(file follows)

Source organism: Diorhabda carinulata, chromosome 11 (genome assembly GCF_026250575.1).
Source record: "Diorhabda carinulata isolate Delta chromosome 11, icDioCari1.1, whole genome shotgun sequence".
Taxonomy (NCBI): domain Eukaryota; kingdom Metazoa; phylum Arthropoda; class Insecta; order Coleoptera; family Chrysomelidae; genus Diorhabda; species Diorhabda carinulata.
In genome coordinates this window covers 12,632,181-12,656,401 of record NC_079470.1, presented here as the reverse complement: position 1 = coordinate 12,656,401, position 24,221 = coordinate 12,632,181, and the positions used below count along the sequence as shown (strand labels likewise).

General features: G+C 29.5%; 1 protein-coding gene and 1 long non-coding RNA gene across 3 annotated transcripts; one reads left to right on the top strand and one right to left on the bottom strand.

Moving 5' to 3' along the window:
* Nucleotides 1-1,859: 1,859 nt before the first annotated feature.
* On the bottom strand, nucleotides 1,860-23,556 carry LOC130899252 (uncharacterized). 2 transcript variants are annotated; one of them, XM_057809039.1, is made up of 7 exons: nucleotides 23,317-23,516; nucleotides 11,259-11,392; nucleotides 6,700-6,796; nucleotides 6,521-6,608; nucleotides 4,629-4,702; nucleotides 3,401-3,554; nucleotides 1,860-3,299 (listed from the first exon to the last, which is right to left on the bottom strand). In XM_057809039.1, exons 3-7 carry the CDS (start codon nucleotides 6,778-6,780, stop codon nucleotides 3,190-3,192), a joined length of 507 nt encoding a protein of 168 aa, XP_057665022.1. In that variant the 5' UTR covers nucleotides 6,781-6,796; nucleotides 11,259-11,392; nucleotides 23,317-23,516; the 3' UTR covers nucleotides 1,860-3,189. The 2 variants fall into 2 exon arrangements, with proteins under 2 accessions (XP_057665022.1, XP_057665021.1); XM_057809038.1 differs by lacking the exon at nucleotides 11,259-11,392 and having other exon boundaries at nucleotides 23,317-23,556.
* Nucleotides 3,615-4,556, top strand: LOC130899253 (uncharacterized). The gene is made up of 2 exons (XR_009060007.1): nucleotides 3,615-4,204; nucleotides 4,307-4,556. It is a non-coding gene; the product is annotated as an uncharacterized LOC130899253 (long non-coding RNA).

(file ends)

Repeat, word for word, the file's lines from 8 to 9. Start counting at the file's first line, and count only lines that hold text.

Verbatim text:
* On the bottom strand, nucleotides 1,860-23,556 carry LOC130899252 (uncharacterized). 2 transcript variants are annotated; one of them, XM_057809039.1, is made up of 7 exons: nucleotides 23,317-23,516; nucleotides 11,259-11,392; nucleotides 6,700-6,796; nucleotides 6,521-6,608; nucleotides 4,629-4,702; nucleotides 3,401-3,554; nucleotides 1,860-3,299 (listed from the first exon to the last, which is right to left on the bottom strand). In XM_057809039.1, exons 3-7 carry the CDS (start codon nucleotides 6,778-6,780, stop codon nucleotides 3,190-3,192), a joined length of 507 nt encoding a protein of 168 aa, XP_057665022.1. In that variant the 5' UTR covers nucleotides 6,781-6,796; nucleotides 11,259-11,392; nucleotides 23,317-23,516; the 3' UTR covers nucleotides 1,860-3,189. The 2 variants fall into 2 exon arrangements, with proteins under 2 accessions (XP_057665022.1, XP_057665021.1); XM_057809038.1 differs by lacking the exon at nucleotides 11,259-11,392 and having other exon boundaries at nucleotides 23,317-23,556.
* Nucleotides 3,615-4,556, top strand: LOC130899253 (uncharacterized). The gene is made up of 2 exons (XR_009060007.1): nucleotides 3,615-4,204; nucleotides 4,307-4,556. It is a non-coding gene; the product is annotated as an uncharacterized LOC130899253 (long non-coding RNA).